Rallye equipment could be had at special dealer request, while leather upholstery and an outside Talbot mirror on the left fender became standard equipment on the Roadster. Also a desirable option for 1957 were a set of motorsport-derived Rudge wheels with steel centers mated to aluminum rims and featuring knock-off hubs. Equipped on approximately only nine percent of Gullwings, the option was even more uncommon on the Roadster, and is thought to have been specified on only 27 examples in 1957 before they were made unavailable after that year due to a change in German law for safety considerations.
Built in 1957, chassis number 7500286 is one such example that rolled off the assembly line on Rudge wheels. A delivery note dated 14 October 1957 indicates that the car was originally finished in 180 Silbergrau-Met. (Silver Grey Metallic) over a 953 Led. Schwarz (Black leather) interior with a matching 872 Schwarz (Black) soft top. It was subsequently displayed by Daimler Benz AG at the 1957 Turin Motor Show. The car is believed to have been purchased new by an Italian nobleman directly from the Motor Show, and to have remained in Italy until being imported to Germany in 1980. A registration document dated 7 March 1980 shows Mr. Horst Frankenberger of Lübeck, Germany as the Roadster’s first German owner, registering the car under the registration number “HL-L 300.” In May 1986, the car entered the long-term care of Mercedes-Benz enthusiast and active member of the 300 SL Club Mr. Hans Peter Pusch, who would keep a hand-written record of his nearly three decades with the Roadster which has been preserved and is on file.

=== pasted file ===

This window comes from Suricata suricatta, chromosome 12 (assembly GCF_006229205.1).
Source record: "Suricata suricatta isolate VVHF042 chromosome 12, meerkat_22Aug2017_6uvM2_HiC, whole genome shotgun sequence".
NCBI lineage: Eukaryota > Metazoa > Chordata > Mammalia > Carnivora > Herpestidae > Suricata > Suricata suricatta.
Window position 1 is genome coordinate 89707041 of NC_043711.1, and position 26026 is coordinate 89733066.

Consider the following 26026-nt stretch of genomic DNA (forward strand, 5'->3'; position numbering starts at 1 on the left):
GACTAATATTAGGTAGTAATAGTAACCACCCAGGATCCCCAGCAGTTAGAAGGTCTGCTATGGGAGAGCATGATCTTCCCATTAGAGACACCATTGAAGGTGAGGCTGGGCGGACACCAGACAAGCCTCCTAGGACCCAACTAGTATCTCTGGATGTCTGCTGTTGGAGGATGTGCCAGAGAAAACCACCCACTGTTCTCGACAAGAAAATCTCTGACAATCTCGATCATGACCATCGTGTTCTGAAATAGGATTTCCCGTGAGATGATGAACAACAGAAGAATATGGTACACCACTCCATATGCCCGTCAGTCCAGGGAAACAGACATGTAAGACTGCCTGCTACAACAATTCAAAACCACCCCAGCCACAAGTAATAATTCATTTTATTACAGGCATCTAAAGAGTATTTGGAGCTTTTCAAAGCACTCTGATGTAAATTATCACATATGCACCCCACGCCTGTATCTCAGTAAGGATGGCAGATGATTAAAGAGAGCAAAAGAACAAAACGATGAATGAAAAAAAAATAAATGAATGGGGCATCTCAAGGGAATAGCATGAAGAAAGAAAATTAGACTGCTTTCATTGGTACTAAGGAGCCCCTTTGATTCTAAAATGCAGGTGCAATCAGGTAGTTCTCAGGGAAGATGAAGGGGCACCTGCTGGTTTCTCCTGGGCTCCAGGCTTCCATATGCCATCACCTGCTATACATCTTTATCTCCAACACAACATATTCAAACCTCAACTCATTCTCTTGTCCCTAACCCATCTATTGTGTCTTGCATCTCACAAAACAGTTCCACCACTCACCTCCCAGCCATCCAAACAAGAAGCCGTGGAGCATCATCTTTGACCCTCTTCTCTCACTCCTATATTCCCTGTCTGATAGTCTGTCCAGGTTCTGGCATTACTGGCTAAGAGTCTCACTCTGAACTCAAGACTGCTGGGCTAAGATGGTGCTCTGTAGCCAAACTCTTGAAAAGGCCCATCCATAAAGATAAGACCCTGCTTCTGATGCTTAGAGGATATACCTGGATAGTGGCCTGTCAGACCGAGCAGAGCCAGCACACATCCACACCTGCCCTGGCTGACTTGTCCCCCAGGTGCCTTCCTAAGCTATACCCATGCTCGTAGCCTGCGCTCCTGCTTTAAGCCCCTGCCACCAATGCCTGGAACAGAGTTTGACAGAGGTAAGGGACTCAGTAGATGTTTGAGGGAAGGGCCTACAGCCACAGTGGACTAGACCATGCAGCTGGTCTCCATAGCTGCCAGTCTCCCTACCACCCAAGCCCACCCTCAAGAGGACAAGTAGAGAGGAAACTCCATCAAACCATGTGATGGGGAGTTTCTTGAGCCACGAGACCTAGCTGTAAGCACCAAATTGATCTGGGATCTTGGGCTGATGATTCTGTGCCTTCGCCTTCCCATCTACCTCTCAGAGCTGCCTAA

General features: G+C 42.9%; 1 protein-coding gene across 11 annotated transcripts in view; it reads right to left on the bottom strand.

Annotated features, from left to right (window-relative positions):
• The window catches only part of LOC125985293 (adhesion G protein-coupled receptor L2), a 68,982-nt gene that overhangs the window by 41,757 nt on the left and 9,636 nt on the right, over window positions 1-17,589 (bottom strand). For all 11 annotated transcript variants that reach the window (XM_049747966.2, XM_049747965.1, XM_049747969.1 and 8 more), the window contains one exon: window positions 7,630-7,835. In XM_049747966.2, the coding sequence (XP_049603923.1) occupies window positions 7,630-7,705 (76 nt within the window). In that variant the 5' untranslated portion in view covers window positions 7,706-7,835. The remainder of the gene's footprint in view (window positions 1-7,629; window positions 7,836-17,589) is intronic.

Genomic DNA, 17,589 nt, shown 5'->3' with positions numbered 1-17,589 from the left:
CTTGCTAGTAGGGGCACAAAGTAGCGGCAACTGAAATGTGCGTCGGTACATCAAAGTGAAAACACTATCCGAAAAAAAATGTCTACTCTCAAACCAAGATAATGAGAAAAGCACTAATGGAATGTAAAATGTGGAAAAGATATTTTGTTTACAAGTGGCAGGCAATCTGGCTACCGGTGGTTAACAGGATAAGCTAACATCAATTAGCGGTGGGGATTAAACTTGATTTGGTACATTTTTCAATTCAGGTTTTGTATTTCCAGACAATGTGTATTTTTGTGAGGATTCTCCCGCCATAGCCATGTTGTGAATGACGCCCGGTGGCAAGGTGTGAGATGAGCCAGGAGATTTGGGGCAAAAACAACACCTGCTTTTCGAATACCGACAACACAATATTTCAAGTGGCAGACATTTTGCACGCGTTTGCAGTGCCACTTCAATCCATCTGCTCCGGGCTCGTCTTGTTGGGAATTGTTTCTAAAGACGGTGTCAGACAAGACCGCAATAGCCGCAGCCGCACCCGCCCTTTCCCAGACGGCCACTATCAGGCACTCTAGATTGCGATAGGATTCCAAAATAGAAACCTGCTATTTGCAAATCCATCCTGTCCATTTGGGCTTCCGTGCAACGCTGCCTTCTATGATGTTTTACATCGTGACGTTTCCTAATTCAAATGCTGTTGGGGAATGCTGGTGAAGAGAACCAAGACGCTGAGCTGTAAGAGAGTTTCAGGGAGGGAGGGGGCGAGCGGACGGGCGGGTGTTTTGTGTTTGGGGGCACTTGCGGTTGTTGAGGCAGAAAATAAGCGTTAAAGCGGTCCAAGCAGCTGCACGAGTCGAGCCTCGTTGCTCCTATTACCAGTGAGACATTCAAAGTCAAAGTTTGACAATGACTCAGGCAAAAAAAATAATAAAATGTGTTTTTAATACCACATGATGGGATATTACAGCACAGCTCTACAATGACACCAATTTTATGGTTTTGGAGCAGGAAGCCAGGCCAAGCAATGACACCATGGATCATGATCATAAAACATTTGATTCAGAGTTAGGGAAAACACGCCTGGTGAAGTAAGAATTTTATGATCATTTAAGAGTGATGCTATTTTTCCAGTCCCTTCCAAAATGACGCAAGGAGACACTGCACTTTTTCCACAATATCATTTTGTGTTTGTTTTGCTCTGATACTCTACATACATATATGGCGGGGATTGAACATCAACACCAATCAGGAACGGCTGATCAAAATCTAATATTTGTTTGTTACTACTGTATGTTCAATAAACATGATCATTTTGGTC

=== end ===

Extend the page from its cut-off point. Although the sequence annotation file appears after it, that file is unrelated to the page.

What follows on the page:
Passing to one of Germany’s most discerning collectors in 2005, chassis number 7500286 was subject to a multi-year restoration from 2007-2010. After careful disassembly, its Uhlenhaut tube frame chassis was shipped to the Mercedes-Benz Classic Center in Fellbach, Germany where it was measured by Mercedes-Benz technicians and determined to be correct to factory specifications. Shortly thereafter, the car’s original body panels were entrusted to Quality Cars s.r.l. in Pianiga, Italy where they were professionally repainted in elegant black, while the interior was retrimmed in tan leather hides. Mechanically, the Roadster was overhauled by the specialists at Mechatronik in Pleidelsheim, Germany, as well as by the previous owner’s own mechanics.